Vertical structure of turbulence within a depression surrounded by coral reef colonies

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Abstract

Turbulence is important in coral reefs but is difficult to measure in the field. In this paper, I present in situ measurements of waves, currents, and turbulence to study the vertical structure of turbulence within a depression (curved channel) that is surrounded by coral reef colonies on a fringing reef in Hobihu, Nan-Wan Bay, southern Taiwan. Turbulence was measured using a dual-velocimetry technique, and wave bias contamination in the turbulence is controlled using ogive curve testing of the turbulent shear stress (TSS). The observed turbulent dissipation rate (ε) is approximately five times greater than simultaneous observations over the nearby sandy bottom site, which indicates stronger mixing within the coral reef than on sandy bottoms. The low ratio of the TSS to the turbulent kinetic energy (TKE) and sweeping events indicate that energetic momentum is transported downward into the depression of the coral reef canopies. The observed value of ε exceeds the shear production rate, which suggests that transport terms or other source terms might be important. Direct evaluation of the transport terms suggests that vertical turbulent transport and advection are significant mechanisms that diffuse and convect the TKE downward into the depression. The observed TSS can be described well by the Prandtl–von Kármán eddy viscosity model and a two-equation turbulence model, which suggests that it is possible to develop a physically based model to quantify nutrient uptake and mass transfer in coral reefs under complex wave–current coastal flows.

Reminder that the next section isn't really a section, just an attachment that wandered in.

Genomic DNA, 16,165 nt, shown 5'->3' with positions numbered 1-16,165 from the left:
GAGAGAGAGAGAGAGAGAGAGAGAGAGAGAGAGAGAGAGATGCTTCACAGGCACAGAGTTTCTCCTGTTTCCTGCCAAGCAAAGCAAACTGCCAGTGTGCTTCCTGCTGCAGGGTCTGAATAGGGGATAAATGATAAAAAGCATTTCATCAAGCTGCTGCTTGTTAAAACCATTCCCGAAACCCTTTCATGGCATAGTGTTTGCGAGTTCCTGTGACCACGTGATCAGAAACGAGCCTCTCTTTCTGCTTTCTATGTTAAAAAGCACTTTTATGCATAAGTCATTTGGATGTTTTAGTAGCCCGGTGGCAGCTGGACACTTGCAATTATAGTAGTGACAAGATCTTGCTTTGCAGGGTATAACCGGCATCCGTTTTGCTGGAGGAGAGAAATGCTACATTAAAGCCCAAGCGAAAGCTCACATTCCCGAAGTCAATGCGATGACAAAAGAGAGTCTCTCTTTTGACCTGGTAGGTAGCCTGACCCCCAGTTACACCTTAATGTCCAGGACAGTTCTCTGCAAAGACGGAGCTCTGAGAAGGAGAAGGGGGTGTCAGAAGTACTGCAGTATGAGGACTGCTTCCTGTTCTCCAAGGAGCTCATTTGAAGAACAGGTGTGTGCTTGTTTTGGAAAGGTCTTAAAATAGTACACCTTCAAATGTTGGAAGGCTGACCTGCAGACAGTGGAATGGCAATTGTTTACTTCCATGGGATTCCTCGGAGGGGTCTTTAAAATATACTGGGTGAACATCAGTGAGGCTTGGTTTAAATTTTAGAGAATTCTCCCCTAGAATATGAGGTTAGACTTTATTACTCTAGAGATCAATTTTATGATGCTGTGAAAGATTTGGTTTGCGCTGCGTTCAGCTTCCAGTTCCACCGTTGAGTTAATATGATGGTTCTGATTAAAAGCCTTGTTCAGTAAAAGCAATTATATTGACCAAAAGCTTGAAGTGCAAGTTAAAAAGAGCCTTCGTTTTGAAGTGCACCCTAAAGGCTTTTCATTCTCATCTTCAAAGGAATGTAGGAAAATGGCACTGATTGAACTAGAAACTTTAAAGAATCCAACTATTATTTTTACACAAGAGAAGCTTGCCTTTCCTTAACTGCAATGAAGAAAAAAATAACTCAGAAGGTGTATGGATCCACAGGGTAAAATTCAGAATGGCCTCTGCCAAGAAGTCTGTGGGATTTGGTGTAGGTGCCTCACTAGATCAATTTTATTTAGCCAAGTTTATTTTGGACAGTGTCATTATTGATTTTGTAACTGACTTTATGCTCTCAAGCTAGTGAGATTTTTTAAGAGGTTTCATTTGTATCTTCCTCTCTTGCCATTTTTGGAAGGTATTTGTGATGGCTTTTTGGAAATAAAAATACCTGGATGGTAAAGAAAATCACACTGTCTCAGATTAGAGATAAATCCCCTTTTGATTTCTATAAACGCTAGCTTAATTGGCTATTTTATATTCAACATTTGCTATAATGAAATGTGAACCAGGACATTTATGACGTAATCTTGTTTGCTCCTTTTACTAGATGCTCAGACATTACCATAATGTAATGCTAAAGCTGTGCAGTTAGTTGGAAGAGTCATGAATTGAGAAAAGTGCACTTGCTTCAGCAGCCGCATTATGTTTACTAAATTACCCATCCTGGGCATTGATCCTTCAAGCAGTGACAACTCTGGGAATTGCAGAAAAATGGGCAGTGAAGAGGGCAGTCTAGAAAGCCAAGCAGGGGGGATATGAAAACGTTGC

Original languageEnglish
Pages (from-to)849-862
Number of pages14
JournalCoral Reefs
Volume34
Issue number3
DOIs
StatePublished - 8 Sep 2015

Keywords

  • Coral reef
  • Depression
  • Hydrodynamics
  • Mixing
  • Turbulence

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